This route is a fun and easy-going stroll to the top of a Tucson landmark. The route is asphalt to the summit plateau, and plenty steep in spots, making it a popular option for Tucson area runners and fitness walkers. The gonzo views of the Tucson metro area, including downtown, and the Sonoran Desert ambiance attract plenty of families and couples, too.
This route is not only the most popular way up the mountain, but the only legitimate way up the mountain, as well. So, embrace the fact that so many other folks are out getting some exercise, wear a smile, wish people good morning / good afternoon and appreciate that the University of Arizona has opted to continue sharing access to Tumamoc Hill with the residents of and visitors to Tucson.
Distance: 3 miles
Elevation Gain: 730 feet
The trailhead is on West Anklam Road, just east of Silverbell Road. For those unfamiliar with the area, this may be the simplest set of directions:
• From I-10, take Exit #285 toward Congress Street.
• Turn west on Congress Street.
• Slight right on North Silverbell Road.
• Slight left onto W Anklam Road.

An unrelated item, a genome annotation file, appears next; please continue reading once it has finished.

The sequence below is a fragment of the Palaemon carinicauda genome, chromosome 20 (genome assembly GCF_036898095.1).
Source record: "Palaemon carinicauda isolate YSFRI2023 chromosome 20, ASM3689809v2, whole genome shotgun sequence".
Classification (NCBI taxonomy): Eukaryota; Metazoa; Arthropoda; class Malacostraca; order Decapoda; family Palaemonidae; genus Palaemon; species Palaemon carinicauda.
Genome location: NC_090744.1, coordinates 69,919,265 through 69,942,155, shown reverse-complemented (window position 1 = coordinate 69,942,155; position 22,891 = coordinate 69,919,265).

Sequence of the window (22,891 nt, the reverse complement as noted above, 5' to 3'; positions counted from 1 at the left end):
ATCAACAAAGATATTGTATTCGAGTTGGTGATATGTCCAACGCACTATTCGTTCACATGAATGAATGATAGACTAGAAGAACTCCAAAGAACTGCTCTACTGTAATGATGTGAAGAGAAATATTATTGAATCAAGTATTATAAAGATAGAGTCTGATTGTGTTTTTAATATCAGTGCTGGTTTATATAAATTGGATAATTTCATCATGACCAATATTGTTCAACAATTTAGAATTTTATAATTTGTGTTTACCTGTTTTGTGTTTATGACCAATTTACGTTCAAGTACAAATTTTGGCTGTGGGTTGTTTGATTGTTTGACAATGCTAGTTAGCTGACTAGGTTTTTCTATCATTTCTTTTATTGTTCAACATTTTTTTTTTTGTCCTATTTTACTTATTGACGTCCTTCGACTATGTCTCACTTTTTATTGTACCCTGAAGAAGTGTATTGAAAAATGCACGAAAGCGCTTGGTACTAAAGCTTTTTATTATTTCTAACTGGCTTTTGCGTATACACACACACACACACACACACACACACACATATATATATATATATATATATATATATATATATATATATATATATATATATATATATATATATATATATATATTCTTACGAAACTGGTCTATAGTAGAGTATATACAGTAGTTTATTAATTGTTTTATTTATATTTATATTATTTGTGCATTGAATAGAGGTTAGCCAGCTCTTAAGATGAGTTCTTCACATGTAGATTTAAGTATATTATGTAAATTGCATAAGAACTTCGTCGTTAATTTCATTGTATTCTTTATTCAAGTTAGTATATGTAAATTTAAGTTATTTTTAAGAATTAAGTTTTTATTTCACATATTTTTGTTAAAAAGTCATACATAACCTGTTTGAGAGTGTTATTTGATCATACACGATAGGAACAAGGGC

Keep a sharp eye out for the rather inconspicuous “Tumamoc Hill Road,” across from a St. Mary’s Hospital parking garage. Look for a gated asphalt road. There likely will be other walkers’ vehicles parked on the road, tipping you off to the location of trailhead.
Special Notes & Restrictions
The University of Arizona has numerous signs posted reminding visitors this area is not a public park and certain restrictions apply. Dogs are strictly forbidden, as is any travel off of the main road. The area is closed to the public between the hours of 7:30 AM and 5:30 PM during the week weekdays to enable research to be conducted.
Depart the Aklam Road parking and weave around a traffic gate. Soon, you will pass this little shrine on the left. The first ½ mile of the route is almost need-strait, heading due-south, and gains little elevation. Soon the route begins to traverse across the northeastern spur of the hill, switchbacking sharply.
At about 1 mile, the hikers reaches a collection of stone buildings and an abandoned flagpole. It does not appear much is going on here. Curving around these buildings, you’ll encounter a gate (there is a portable toilet nearby).
From here, the steep-going picks up again until the summit plateau is reached. Here you will notice a couple of observatories as well as numerous communications towers. The pavement ends near the first summit plateau hump and it is here that visitors are encouraged to stop walking. The true summit lies on the southern-most hump of ground near the observatory at the end of the dirt road.
• Comfortable shoes (tennis, running shoes or sports sandals are fine)
• Plenty of sunscreen
• Ample water